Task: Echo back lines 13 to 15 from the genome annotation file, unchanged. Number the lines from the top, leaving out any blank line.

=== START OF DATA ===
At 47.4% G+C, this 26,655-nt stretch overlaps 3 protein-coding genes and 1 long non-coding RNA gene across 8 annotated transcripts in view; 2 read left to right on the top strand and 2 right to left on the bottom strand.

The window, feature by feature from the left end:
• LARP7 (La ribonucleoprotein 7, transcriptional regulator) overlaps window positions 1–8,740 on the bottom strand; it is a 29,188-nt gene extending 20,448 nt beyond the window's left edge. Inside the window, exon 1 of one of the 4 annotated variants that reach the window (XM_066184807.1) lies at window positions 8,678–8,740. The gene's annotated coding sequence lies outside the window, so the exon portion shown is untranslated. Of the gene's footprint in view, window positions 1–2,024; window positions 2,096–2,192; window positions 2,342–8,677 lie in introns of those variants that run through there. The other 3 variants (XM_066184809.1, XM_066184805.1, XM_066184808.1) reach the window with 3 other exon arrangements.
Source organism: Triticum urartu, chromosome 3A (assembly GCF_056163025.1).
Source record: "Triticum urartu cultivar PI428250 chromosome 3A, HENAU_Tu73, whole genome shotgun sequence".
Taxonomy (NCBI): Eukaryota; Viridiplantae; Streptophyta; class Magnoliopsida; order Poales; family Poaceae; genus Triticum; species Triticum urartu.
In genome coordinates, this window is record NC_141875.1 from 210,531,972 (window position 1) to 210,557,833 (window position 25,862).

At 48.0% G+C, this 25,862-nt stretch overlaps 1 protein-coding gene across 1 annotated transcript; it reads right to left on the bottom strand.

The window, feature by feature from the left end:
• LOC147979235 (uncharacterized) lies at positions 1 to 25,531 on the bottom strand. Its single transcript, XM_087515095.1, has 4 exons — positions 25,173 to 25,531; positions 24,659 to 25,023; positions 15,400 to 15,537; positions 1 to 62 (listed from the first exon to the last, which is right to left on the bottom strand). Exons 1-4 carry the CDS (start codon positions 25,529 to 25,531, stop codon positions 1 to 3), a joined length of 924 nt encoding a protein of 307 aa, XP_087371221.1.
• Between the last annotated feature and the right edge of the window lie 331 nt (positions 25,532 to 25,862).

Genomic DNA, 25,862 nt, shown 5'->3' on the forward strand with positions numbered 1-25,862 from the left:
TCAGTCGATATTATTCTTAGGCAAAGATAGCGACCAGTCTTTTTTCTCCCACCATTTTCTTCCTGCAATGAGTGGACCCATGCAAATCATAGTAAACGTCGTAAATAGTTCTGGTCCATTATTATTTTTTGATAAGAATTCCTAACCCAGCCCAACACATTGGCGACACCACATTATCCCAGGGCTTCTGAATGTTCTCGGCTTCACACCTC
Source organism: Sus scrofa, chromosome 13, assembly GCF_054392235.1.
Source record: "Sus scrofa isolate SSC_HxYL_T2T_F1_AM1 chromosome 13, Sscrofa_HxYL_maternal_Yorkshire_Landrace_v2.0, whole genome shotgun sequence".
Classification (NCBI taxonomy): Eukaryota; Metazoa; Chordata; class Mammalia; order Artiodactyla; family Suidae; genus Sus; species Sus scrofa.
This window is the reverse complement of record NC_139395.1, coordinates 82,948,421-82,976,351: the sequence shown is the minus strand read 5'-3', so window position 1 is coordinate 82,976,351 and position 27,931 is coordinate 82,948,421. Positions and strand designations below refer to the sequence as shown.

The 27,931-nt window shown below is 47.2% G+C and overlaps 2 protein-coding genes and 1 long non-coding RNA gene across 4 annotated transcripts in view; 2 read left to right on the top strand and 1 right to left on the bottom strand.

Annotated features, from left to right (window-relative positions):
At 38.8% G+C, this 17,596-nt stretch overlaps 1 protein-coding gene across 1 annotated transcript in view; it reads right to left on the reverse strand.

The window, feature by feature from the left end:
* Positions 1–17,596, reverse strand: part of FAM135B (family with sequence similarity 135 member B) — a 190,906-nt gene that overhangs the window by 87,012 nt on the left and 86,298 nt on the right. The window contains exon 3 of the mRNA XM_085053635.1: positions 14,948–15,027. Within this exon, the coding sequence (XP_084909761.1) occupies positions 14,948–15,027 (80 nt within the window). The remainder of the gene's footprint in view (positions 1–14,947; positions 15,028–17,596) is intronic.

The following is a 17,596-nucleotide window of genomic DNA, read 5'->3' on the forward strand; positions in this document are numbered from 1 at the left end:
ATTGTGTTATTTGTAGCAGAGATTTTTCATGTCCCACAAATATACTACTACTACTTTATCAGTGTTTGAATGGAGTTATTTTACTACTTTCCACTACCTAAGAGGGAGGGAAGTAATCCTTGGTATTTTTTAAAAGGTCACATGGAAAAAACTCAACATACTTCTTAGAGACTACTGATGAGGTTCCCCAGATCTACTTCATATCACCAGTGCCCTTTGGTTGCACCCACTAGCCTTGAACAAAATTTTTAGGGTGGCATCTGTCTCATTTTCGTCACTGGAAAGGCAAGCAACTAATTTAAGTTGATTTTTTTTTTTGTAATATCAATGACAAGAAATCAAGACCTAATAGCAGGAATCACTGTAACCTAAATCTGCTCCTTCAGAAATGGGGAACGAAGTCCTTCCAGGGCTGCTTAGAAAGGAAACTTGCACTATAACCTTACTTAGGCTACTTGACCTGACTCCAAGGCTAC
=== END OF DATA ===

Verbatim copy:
TCAGTCGATATTATTCTTAGGCAAAGATAGCGACCAGTCTTTTTTCTCCCACCATTTTCTTCCTGCAATGAGTGGACCCATGCAAATCATAGTAAACGTCGTAAATAGTTCTGGTCCATTATTATTTTTTGATAAGAATTCCTAACCCAGCCCAACACATTGGCGACACCACATTATCCCAGGGCTTCTGAATGTTCTCGGCTTCACACCTC
Source organism: Sus scrofa, chromosome 13, assembly GCF_054392235.1.
Source record: "Sus scrofa isolate SSC_HxYL_T2T_F1_AM1 chromosome 13, Sscrofa_HxYL_maternal_Yorkshire_Landrace_v2.0, whole genome shotgun sequence".